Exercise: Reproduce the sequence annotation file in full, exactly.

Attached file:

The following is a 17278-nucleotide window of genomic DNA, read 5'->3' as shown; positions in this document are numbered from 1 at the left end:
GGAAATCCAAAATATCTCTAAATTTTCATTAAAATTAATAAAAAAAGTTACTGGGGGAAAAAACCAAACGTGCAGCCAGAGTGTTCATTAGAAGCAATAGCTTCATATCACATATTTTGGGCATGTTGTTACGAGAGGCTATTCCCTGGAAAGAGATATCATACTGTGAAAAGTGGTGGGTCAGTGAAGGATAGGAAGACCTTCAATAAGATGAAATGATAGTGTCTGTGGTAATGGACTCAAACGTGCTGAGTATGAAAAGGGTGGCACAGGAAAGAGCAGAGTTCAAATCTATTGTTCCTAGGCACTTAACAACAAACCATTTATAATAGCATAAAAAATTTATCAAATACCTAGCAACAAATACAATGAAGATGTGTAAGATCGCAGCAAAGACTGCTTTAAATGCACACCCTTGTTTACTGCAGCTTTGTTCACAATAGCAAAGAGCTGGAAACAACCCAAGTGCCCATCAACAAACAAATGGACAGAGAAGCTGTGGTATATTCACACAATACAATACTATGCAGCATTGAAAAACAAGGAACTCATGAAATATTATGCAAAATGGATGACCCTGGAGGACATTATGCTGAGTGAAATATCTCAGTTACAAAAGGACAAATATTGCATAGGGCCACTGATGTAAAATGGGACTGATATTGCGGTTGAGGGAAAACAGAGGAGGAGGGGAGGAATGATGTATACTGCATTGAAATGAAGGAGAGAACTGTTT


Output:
The following is a 17278-nucleotide window of genomic DNA, read 5'->3' as shown; positions in this document are numbered from 1 at the left end:
GGAAATCCAAAATATCTCTAAATTTTCATTAAAATTAATAAAAAAAGTTACTGGGGGAAAAAACCAAACGTGCAGCCAGAGTGTTCATTAGAAGCAATAGCTTCATATCACATATTTTGGGCATGTTGTTACGAGAGGCTATTCCCTGGAAAGAGATATCATACTGTGAAAAGTGGTGGGTCAGTGAAGGATAGGAAGACCTTCAATAAGATGAAATGATAGTGTCTGTGGTAATGGACTCAAACGTGCTGAGTATGAAAAGGGTGGCACAGGAAAGAGCAGAGTTCAAATCTATTGTTCCTAGGCACTTAACAACAAACCATTTATAATAGCATAAAAAATTTATCAAATACCTAGCAACAAATACAATGAAGATGTGTAAGATCGCAGCAAAGACTGCTTTAAATGCACACCCTTGTTTACTGCAGCTTTGTTCACAATAGCAAAGAGCTGGAAACAACCCAAGTGCCCATCAACAAACAAATGGACAGAGAAGCTGTGGTATATTCACACAATACAATACTATGCAGCATTGAAAAACAAGGAACTCATGAAATATTATGCAAAATGGATGACCCTGGAGGACATTATGCTGAGTGAAATATCTCAGTTACAAAAGGACAAATATTGCATAGGGCCACTGATGTAAAATGGGACTGATATTGCGGTTGAGGGAAAACAGAGGAGGAGGGGAGGAATGATGTATACTGCATTGAAATGAAGGAGAGAACTGTTT